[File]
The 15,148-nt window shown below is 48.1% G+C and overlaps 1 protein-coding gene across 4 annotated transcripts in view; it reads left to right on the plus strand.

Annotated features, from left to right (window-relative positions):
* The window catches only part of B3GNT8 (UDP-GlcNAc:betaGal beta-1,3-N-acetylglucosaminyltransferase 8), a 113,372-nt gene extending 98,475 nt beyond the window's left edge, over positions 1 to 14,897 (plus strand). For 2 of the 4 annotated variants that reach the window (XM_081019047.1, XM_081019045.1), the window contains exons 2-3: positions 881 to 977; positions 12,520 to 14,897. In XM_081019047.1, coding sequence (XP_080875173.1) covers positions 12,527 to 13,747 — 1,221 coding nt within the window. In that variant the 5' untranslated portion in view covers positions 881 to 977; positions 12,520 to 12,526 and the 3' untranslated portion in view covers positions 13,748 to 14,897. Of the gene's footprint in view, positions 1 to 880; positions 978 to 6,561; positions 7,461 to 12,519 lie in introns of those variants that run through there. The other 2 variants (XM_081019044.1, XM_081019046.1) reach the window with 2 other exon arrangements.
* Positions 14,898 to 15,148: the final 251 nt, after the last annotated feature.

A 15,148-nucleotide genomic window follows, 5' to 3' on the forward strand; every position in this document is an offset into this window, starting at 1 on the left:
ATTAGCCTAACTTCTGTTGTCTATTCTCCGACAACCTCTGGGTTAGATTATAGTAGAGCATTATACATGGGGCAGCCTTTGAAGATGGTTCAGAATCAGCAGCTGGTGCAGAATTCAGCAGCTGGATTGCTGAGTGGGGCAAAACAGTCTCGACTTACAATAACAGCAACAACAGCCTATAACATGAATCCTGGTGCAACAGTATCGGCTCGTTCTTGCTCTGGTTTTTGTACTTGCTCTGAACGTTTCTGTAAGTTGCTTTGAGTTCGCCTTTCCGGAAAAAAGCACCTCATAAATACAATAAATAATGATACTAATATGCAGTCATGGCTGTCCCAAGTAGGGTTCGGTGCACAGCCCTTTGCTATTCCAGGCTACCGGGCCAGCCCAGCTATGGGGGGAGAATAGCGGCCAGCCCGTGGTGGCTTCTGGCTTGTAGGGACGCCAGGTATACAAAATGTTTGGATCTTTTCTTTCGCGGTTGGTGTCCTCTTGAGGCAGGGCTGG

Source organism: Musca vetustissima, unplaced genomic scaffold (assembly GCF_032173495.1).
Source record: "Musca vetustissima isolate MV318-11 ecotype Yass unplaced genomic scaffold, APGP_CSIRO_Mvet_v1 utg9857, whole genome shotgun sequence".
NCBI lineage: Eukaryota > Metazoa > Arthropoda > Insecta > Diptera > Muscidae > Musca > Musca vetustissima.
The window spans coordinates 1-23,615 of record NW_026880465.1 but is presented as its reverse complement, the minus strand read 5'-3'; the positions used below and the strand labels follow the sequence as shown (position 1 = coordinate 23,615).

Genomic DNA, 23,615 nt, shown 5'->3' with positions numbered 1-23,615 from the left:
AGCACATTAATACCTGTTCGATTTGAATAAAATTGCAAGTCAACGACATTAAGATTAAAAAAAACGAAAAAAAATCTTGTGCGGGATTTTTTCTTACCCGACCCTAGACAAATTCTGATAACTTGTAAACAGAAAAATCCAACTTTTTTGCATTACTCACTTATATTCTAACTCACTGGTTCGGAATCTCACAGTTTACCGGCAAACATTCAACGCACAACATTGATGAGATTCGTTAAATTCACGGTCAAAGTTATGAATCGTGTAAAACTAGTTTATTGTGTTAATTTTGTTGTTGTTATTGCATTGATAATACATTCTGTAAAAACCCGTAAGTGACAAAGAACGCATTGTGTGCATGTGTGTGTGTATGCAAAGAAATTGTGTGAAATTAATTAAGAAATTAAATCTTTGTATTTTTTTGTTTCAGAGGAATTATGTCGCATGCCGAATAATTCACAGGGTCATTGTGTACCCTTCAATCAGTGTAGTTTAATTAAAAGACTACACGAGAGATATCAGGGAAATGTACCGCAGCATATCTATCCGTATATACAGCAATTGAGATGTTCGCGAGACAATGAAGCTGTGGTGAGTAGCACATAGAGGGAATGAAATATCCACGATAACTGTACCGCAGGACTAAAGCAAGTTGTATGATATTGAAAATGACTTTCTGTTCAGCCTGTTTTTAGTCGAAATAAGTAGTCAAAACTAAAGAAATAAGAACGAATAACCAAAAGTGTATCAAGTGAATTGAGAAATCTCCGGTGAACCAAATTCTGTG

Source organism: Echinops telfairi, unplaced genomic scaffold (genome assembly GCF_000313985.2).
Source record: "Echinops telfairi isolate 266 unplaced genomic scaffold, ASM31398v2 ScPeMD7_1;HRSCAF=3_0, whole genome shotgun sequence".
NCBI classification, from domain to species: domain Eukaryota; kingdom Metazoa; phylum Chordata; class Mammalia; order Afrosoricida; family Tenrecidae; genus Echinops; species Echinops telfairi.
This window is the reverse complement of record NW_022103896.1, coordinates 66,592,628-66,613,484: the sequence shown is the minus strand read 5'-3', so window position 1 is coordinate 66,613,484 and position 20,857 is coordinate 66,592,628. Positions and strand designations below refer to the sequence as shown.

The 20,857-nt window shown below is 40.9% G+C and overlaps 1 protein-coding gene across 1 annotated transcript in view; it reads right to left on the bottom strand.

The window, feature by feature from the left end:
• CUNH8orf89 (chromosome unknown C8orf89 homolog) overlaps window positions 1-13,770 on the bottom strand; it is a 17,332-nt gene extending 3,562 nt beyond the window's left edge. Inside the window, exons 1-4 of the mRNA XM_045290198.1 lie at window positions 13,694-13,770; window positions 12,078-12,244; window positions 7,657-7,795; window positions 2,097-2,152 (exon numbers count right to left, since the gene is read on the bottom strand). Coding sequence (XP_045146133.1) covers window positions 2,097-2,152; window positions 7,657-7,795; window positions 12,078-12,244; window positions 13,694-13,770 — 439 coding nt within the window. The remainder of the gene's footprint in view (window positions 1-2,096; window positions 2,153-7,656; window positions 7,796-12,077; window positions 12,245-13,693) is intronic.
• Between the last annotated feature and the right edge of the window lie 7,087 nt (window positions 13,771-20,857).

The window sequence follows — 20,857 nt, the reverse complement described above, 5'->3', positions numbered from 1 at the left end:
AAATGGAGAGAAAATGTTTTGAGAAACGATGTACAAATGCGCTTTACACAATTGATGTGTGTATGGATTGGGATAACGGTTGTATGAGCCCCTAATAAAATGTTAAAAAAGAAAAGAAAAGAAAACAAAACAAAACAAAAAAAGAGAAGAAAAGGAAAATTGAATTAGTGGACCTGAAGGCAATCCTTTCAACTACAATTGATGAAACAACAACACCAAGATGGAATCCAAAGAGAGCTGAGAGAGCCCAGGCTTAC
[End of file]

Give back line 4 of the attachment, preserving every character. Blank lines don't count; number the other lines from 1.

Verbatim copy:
* Positions 14,898 to 15,148: the final 251 nt, after the last annotated feature.